The Diary of Anne Frank Movie Review
The Diary of Anne Frank is a 1959 drama film directed by George Stevens and based on the famous personal diary of a Jewish girl Anne Frank written during WWII.
It tells the story of a young Jewish girl and her family who hide from the Nazis along with another family in a hidden office in Amsterdam. The plot is simple, but very effective. This is another classic film limited by confined space. They did wonders with such a small place thanks to a plethora of colorful characters and a really moving story. The direction from George Stevens is absolutely superb as well and he brought sophistication and a polished and professional feel to the movie. I also adore the cinematography here, it is superb with some great imagery of Amsterdam and beautiful and uplifting aerial shots.
But the acting is absolutely fantastic. I was not a fan of Millie Perkins early on, but she eventually got better and more sympathetic. She really did a superb job for an unknown and that is great because her role is central for the movie as the protagonist is essential. Joseph Schildkraut did a really good job with his performance in a role of Otto, the father of Anne. His performance is very natural and overall respectable. And of course Shelley Winters is great as always and she made her character really stand out. Ed Wynn also did a nice, comedic turn as Albert Dussell. And all of the other actors and actresses all did well with what they got. The acting overall is really admirable here.
As for the characters, they are phenomenal across the board. Even ones with smaller roles made an impression. Petronella van Daan is a really likable woman and she for once is a realistic character unlike most too lady-like women of the age in Hollywood. I did not particularly like Peter at first, but he changed my mind later on and his relationship with Anne brought a lot of tenderness to this picture. Margot Frank is also superb as the protagonist’s sister and she really came through near the end, as most of the characters did as well when you think about it. Otto is a wonderful warm father and Anne’s mother also lended to many dramatic sequences here and that troubled mother-daughter relationship was one of the many greatly explored themes. Albert Dussell is literally a comic relief here, but a grounded one as his character is so realistic and his behavior and everything about it is very well portrayed.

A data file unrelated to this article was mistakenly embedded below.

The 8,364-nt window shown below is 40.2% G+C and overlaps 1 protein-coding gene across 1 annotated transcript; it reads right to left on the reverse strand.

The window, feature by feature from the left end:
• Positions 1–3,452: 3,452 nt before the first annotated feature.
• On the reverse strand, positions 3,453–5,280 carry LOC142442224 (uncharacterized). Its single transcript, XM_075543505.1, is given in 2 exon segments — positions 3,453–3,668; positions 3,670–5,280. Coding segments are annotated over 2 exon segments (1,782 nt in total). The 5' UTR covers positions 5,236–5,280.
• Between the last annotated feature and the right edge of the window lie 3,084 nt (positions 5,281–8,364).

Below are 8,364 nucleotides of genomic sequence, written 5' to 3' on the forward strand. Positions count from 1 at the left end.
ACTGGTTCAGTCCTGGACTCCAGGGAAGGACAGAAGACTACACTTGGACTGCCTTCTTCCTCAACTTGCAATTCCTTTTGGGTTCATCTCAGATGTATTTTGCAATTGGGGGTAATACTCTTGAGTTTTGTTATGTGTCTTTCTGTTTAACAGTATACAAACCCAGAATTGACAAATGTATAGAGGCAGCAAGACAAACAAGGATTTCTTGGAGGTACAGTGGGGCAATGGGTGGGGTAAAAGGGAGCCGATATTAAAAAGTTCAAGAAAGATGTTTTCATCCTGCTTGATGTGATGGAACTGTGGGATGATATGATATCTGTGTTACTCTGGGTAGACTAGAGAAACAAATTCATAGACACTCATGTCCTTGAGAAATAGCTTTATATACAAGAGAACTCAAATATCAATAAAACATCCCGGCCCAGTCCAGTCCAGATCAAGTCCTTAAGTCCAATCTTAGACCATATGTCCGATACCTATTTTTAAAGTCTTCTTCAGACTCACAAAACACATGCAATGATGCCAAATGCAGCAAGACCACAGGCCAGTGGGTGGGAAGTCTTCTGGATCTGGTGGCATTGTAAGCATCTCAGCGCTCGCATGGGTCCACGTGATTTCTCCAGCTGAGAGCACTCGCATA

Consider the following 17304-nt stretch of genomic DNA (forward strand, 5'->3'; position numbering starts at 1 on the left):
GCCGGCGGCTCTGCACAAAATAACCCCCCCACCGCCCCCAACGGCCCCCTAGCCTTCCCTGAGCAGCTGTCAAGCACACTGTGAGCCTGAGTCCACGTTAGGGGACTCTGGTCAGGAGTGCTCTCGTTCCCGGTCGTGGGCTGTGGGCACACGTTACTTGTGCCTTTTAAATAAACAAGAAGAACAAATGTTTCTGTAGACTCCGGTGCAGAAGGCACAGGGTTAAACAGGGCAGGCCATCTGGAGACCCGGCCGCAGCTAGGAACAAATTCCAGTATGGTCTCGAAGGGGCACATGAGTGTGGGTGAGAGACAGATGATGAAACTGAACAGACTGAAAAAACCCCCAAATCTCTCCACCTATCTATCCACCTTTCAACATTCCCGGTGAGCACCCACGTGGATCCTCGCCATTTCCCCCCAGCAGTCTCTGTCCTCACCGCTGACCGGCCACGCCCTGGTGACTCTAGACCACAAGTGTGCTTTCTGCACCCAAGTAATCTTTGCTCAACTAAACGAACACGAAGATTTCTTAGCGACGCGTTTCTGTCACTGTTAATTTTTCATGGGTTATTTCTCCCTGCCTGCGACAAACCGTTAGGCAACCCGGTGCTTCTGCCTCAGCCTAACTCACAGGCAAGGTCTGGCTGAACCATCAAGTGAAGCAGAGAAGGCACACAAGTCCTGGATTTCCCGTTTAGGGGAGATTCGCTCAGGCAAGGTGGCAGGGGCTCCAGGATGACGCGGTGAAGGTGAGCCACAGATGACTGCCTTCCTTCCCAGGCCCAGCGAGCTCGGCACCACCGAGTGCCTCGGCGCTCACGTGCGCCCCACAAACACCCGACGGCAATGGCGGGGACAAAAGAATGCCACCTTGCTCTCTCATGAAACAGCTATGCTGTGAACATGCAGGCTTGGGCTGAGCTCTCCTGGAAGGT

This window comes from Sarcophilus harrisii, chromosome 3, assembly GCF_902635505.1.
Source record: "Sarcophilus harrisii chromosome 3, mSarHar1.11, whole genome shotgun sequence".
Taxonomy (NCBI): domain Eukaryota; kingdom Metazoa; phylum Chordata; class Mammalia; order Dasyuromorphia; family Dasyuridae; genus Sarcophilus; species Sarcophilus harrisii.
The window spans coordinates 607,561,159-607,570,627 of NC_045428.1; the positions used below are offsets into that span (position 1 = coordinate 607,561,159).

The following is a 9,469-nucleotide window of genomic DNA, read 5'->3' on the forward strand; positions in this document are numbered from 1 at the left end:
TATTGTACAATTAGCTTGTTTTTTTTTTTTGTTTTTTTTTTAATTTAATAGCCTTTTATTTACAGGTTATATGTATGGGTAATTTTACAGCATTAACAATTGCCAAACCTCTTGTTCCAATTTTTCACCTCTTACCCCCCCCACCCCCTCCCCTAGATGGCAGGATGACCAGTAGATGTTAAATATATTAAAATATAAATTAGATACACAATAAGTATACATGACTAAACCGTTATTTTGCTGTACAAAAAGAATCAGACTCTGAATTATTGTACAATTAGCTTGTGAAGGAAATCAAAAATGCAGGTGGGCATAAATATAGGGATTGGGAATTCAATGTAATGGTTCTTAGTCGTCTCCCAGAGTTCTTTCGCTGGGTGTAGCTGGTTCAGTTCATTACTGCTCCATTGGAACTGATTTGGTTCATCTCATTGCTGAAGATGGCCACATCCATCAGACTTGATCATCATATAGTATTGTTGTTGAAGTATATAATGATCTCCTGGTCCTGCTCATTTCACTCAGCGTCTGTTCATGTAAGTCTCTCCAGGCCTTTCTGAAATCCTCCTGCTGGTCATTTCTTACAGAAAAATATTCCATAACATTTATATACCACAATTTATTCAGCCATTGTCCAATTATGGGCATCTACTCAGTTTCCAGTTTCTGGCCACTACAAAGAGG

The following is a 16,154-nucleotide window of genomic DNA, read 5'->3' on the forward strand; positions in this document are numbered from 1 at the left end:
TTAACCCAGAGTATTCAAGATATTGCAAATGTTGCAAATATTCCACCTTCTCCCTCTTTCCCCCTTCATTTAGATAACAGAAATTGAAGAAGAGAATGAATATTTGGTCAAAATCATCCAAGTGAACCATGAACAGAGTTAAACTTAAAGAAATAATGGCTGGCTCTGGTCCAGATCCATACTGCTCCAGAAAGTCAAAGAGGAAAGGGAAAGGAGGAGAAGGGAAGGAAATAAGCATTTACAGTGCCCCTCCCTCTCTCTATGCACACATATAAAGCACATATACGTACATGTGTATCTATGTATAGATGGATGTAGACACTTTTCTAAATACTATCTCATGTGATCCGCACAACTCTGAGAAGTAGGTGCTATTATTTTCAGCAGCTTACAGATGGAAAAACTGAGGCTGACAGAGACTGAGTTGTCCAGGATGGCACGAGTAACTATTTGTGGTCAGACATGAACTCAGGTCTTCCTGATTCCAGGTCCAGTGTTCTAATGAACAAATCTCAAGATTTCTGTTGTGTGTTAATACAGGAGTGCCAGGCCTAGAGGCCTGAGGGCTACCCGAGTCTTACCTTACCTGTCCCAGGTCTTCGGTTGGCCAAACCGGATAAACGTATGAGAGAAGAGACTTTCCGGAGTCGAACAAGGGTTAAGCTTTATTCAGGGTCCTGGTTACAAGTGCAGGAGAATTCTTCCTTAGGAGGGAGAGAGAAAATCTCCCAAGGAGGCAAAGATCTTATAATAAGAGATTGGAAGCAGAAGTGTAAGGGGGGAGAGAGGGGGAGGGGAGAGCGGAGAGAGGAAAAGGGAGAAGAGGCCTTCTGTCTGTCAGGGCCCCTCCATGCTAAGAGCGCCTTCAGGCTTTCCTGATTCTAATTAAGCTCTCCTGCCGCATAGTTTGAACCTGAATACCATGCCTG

As for Anne, she is naturally the highlight and she lifts the movie to a whole new level. What I liked about her is that she is not portrayed as a saint which just goes to show how phenomenal the writing is in this movie. She was rather annoying and flawed in the beginning, but although not at first, I liked that decision later on as it is, as everything in this movie, very realistic. She is a flawed person just like the rest of us, but she redeemed herself at the end and she wanted to be a better person. Her character is so likable and warm that you cannot fail to love her.